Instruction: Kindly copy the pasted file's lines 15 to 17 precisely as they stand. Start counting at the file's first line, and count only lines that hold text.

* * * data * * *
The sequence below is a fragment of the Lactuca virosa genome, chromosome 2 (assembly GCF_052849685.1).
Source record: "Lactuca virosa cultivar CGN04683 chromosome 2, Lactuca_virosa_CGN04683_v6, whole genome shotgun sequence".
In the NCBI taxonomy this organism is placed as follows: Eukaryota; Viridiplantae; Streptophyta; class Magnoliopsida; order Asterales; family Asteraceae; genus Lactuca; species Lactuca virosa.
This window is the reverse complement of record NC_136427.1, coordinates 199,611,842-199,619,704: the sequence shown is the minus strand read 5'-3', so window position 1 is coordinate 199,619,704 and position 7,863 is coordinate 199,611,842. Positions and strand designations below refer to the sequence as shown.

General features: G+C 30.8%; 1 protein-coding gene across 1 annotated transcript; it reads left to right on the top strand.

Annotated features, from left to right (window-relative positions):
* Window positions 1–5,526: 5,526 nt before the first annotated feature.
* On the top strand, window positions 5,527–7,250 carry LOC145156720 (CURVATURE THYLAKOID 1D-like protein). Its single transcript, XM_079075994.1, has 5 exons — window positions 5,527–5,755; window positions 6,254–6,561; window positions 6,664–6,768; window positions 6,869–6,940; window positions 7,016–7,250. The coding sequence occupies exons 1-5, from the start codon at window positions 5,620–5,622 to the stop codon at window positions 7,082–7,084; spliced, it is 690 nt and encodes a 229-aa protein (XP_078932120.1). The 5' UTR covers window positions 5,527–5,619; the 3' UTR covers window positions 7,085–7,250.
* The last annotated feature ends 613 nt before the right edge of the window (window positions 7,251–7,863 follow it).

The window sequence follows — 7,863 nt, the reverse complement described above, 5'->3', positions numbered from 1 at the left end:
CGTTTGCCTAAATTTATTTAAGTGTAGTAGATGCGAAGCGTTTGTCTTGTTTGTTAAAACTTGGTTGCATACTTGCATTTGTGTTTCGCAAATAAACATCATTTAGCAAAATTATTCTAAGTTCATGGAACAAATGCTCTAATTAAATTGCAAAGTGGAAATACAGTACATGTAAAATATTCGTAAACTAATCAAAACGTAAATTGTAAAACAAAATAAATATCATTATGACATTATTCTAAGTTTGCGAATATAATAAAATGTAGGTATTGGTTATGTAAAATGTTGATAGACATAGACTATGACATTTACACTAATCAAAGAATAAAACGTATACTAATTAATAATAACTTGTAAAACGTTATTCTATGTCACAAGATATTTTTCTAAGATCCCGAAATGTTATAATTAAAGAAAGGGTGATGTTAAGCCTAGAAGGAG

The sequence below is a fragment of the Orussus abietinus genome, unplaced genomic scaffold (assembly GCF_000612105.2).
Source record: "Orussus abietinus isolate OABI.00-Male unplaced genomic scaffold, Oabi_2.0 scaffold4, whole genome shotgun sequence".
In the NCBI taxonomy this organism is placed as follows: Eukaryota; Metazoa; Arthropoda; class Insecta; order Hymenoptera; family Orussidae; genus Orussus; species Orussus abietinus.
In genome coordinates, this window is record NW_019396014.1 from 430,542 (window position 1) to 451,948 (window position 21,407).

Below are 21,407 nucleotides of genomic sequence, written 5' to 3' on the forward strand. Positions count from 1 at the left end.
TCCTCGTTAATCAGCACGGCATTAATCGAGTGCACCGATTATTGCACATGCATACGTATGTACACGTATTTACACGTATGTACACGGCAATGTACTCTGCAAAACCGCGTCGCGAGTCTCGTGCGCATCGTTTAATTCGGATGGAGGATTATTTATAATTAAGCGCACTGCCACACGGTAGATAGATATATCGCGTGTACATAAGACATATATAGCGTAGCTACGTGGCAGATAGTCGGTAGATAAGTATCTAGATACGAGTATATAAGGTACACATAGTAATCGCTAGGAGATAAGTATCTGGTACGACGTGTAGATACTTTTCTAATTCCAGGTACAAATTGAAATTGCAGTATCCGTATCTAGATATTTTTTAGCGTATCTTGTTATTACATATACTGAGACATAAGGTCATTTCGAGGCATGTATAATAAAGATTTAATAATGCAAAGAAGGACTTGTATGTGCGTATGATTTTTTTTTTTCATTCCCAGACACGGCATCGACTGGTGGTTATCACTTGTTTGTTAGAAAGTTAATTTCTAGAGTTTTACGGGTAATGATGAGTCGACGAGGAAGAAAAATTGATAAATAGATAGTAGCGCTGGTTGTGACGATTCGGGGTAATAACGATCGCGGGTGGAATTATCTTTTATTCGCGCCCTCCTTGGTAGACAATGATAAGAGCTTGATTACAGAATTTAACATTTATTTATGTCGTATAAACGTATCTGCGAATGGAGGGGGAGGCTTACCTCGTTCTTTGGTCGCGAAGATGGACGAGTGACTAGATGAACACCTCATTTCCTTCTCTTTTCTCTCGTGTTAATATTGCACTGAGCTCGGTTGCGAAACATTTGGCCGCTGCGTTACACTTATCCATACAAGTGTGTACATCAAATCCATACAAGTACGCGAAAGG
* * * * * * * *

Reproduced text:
In genome coordinates, this window is record NW_019396014.1 from 430,542 (window position 1) to 451,948 (window position 21,407).

Below are 21,407 nucleotides of genomic sequence, written 5' to 3' on the forward strand. Positions count from 1 at the left end.
TCCTCGTTAATCAGCACGGCATTAATCGAGTGCACCGATTATTGCACATGCATACGTATGTACACGTATTTACACGTATGTACACGGCAATGTACTCTGCAAAACCGCGTCGCGAGTCTCGTGCGCATCGTTTAATTCGGATGGAGGATTATTTATAATTAAGCGCACTGCCACACGGTAGATAGATATATCGCGTGTACATAAGACATATATAGCGTAGCTACGTGGCAGATAGTCGGTAGATAAGTATCTAGATACGAGTATATAAGGTACACATAGTAATCGCTAGGAGATAAGTATCTGGTACGACGTGTAGATACTTTTCTAATTCCAGGTACAAATTGAAATTGCAGTATCCGTATCTAGATATTTTTTAGCGTATCTTGTTATTACATATACTGAGACATAAGGTCATTTCGAGGCATGTATAATAAAGATTTAATAATGCAAAGAAGGACTTGTATGTGCGTATGATTTTTTTTTTTCATTCCCAGACACGGCATCGACTGGTGGTTATCACTTGTTTGTTAGAAAGTTAATTTCTAGAGTTTTACGGGTAATGATGAGTCGACGAGGAAGAAAAATTGATAAATAGATAGTAGCGCTGGTTGTGACGATTCGGGGTAATAACGATCGCGGGTGGAATTATCTTTTATTCGCGCCCTCCTTGGTAGACAATGATAAGAGCTTGATTACAGAATTTAACATTTATTTATGTCGTATAAACGTATCTGCGAATGGAGGGGGAGGCTTACCTCGTTCTTTGGTCGCGAAGATGGACGAGTGACTAGATGAACACCTCATTTCCTTCTCTTTTCTCTCGTGTTAATATTGCACTGAGCTCGGTTGCGAAACATTTGGCCGCTGCGTTACACTTATCCATACAAGTGTGTACATCAAATCCATACAAGTACGCGAAAGG